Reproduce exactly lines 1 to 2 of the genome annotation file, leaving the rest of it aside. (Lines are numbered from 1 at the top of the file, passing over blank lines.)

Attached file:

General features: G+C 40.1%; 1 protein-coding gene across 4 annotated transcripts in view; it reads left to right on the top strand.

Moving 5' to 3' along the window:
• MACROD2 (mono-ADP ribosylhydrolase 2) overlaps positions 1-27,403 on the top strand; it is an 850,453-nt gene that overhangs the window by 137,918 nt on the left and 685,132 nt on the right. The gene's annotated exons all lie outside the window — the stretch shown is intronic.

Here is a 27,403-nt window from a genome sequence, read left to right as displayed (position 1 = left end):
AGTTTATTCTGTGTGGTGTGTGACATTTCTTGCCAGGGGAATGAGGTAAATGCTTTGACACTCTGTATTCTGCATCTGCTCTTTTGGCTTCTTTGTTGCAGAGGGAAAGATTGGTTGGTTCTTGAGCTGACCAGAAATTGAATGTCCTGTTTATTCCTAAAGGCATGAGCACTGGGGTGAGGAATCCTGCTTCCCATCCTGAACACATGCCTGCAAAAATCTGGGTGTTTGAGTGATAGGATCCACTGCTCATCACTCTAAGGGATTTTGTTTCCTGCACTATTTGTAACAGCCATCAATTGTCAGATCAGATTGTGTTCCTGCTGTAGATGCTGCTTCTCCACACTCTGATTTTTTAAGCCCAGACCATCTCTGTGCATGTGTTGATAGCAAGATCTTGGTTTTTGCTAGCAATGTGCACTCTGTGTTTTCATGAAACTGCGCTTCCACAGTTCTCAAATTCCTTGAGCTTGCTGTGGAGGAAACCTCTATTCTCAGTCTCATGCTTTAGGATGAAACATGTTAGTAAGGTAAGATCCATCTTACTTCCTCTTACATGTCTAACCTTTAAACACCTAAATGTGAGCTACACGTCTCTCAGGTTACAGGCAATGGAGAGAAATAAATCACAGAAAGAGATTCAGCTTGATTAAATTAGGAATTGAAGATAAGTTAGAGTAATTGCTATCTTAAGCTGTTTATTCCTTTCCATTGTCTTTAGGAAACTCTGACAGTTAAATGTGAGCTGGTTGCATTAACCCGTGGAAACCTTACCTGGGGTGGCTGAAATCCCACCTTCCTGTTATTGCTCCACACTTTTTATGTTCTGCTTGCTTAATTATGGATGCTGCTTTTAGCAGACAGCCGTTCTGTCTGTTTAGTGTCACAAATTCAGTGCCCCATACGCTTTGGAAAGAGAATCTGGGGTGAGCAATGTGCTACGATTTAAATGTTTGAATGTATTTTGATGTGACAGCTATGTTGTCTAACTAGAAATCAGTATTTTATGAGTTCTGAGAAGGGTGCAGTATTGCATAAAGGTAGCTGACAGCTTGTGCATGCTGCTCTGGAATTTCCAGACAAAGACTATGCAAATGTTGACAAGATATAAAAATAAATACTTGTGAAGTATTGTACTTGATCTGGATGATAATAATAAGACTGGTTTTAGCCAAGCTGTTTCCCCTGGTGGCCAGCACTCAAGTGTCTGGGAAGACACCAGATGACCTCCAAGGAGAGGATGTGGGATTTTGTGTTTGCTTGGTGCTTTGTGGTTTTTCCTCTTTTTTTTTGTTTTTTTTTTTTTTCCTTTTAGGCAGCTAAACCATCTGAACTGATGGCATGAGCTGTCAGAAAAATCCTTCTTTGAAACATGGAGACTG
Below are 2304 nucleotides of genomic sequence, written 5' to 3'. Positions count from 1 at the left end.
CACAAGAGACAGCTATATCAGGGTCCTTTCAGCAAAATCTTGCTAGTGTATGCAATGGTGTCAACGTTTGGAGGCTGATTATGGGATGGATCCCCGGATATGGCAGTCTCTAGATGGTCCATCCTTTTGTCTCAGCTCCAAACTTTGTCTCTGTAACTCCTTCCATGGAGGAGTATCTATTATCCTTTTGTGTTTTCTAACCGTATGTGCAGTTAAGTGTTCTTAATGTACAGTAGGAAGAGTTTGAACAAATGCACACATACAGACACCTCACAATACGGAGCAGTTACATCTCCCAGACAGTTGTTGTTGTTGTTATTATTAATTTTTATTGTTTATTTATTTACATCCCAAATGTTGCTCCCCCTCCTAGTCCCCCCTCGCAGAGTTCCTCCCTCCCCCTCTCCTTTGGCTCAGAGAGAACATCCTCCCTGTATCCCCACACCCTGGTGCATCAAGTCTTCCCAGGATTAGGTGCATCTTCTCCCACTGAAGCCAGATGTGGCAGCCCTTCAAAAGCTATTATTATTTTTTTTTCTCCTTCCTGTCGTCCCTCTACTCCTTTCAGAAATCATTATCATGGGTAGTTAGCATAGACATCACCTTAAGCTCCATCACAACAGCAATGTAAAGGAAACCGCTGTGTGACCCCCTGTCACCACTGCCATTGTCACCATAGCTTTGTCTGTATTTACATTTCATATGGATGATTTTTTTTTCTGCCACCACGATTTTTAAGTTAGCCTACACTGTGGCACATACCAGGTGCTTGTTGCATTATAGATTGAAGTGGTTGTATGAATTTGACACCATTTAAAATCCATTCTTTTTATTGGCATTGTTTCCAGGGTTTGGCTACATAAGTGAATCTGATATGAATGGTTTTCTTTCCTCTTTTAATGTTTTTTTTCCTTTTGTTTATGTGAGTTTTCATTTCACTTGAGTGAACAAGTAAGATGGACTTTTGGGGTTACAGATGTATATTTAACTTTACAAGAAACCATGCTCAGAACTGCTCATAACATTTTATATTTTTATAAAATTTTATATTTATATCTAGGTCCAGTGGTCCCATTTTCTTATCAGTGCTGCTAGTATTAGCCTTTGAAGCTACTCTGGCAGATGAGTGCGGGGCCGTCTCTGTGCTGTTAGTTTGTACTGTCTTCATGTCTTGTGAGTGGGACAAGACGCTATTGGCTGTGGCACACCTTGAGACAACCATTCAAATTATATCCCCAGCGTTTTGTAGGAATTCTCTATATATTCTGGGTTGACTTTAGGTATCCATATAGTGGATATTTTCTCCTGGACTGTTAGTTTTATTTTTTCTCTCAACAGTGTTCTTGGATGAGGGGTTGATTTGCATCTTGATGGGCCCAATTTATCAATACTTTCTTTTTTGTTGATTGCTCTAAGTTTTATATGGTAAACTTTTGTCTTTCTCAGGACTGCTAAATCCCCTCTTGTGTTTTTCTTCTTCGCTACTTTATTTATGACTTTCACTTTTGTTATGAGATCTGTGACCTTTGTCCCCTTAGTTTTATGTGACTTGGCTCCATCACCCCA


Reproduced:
General features: G+C 40.1%; 1 protein-coding gene across 4 annotated transcripts in view; it reads left to right on the top strand.

Moving 5' to 3' along the window: